I love to cook for my family, and there’s nothing better than to see everyone gathered around the table enjoying themselves.
Q: Please tell me the significance of the shofar — or ram’s horn — you recently brought back from Israel.
A: I led a Jewish Women’s Renaissance Project trip to Israel this summer and have felt since I first traveled there when I was 24 years old that Israel is really my home, and I just happen to live in the Kansas City area for now.
The shofar is a real ram’s horn that used by ancient Jews in religious ceremonies. It takes strength and practice to blow through the horn, which my son will play to trumpet the beginning of Rosh Hashanah and Yom Kippur. This is the Jewish way — to use what God has given us to gather together and be mindful.
There is something about when I return to Israel — its landscape, its people, its way of life — that makes me feel settled in my heart of hearts. Regardless of any turmoil happening there, I feel peace, and that is what I wish for in this new year.
Mary G. Pepitone is a freelance writer who lives in Leawood. Email her at firstname.lastname@example.org to nominate a cook.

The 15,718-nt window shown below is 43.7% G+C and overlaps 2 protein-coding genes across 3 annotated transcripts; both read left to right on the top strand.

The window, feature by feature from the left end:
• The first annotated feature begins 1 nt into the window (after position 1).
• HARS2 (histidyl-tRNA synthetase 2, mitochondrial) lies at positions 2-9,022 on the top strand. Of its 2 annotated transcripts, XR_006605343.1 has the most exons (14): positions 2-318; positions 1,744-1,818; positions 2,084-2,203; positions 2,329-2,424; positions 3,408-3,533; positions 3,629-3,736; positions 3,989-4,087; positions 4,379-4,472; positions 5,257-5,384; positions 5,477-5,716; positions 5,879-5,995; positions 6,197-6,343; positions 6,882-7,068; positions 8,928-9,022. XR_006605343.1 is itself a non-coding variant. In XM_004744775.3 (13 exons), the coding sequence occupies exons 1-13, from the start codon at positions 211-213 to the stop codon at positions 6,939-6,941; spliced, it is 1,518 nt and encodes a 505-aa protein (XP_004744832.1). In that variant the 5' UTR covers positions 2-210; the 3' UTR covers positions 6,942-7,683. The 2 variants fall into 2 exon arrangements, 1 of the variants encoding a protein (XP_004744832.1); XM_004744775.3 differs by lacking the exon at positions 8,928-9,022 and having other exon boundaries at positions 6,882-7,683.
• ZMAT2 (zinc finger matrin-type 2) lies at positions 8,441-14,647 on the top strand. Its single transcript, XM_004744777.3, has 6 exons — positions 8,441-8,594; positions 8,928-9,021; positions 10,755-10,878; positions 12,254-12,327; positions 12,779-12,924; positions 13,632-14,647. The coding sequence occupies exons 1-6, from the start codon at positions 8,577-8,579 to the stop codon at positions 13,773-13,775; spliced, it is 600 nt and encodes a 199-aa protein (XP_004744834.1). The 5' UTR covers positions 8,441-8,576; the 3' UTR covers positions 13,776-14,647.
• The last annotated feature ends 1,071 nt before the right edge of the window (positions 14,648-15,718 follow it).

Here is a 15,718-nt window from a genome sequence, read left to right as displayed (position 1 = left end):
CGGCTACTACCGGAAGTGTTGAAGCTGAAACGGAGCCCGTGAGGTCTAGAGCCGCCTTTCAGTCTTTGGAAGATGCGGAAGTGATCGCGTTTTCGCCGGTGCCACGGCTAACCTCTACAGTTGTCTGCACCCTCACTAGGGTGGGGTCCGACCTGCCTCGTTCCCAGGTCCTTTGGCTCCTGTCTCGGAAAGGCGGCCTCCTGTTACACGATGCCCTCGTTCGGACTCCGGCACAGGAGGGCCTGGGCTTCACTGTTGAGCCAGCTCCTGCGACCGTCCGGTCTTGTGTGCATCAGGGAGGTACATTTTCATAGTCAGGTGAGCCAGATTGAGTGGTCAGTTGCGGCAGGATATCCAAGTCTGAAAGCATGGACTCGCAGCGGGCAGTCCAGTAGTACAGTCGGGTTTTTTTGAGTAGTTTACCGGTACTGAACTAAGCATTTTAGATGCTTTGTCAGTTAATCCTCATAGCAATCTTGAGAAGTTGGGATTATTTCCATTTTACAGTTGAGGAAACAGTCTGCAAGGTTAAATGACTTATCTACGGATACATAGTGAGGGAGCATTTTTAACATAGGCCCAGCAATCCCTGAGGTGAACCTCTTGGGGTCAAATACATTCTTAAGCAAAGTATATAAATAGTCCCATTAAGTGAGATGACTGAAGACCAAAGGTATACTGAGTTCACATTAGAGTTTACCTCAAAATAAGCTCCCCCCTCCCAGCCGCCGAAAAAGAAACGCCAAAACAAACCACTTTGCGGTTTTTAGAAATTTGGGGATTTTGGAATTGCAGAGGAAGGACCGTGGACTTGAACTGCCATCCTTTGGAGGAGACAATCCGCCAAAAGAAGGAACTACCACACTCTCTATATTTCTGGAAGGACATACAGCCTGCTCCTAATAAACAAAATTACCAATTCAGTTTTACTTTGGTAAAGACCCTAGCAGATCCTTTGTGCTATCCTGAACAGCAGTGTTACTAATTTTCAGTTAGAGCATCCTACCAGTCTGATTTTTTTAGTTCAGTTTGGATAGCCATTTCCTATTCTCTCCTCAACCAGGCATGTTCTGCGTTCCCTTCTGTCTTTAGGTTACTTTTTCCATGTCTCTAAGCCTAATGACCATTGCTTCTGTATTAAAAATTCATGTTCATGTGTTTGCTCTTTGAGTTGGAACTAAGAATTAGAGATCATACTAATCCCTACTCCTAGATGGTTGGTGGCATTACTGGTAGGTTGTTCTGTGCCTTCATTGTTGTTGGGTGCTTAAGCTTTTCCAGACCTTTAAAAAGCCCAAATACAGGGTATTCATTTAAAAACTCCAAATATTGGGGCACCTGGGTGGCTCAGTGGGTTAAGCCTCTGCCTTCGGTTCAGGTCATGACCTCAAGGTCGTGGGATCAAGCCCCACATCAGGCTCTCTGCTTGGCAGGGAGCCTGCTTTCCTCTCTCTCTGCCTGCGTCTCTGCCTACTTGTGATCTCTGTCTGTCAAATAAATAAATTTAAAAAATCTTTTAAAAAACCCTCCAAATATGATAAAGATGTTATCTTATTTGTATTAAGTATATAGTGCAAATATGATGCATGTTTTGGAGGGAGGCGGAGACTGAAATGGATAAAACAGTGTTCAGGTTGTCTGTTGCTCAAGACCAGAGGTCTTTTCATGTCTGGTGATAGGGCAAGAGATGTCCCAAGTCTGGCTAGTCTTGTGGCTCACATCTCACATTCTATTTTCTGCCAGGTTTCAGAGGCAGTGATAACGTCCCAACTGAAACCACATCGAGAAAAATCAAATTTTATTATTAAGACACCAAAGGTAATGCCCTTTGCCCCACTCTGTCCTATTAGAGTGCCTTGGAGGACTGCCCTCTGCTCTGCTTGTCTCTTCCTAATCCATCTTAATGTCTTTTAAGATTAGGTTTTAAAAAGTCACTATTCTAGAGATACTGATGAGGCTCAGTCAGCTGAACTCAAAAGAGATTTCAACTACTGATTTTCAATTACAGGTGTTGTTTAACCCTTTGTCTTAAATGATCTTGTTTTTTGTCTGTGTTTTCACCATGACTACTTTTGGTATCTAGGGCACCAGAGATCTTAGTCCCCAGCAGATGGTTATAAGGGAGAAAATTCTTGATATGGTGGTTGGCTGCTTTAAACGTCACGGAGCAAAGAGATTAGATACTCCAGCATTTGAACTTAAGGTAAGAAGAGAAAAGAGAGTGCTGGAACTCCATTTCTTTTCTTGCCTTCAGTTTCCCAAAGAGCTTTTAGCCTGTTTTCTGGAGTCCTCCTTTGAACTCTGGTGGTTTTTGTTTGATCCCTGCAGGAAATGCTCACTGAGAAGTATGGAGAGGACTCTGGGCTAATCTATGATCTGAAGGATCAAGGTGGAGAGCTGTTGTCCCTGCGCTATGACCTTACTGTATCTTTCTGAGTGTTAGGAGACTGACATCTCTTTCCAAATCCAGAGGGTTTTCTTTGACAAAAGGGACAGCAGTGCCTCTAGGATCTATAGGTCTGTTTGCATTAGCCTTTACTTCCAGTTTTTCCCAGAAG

Rosh Hashanah Apple Cake
Makes 10 servings
For the apples:
6 tablespoons sugar
6 tablespoons cinnamon
6 Gala apples, peeled, cored, quartered and thinly sliced
For the batter:
3 cups all-purpose flour
3 teaspoons baking powder
1/2 teaspoon salt
1 tablespoon grated orange peel
1/4 cup orange juice
1 cup canola oil
1 teaspoon pure vanilla extract
2 cups sugar
For the topping:
1/4 cup powdered sugar
1 tablespoon cinnamon
To prepare apples: In a large mixing bowl, stir sugar and cinnamon together until well combined. Add apples to bowl and coat evenly with cinnamon-sugar mixture. Set aside.
Preheat oven to 325 degrees. Coat Bundt pan with nonstick baking spray with flour and set aside.
To prepare batter:
In a large mixing bowl, whisk flour, baking powder, salt and orange peel together until well combined and set aside.
In a mixing bowl beat eggs, orange juice, canola oil and vanilla with an electric mixer set at medium speed for 1 minute.
Add sugar to mixing bowl and continue to beat for 1 minute. Slowly add flour mixture to form the batter and beat for 2 minutes more.
Pour 1/2 of the batter into prepared Bundt pan. Place prepared apples evenly on top of batter in Bundt pan.
Carefully pour remaining batter over the apple layer and bake for 60 to 75 minutes, or until a cake tester comes out clean when inserted into center of cake.
To prepare topping:
While cake is baking, whisk powdered sugar and cinnamon together and set aside.
After removing cake from oven, allow to cool for 5 minutes before inverting it on a platter or cake pedestal.
While cake is still warm, sprinkle topping over all. Serve immediately or at room temperature.
Per serving: 621 calories (35 percent from fat), 25 grams total fat (2 grams saturated), 85 milligrams cholesterol, 97 grams carbohydrates, 7 grams protein, 283 milligrams sodium, 3 grams dietary fiber.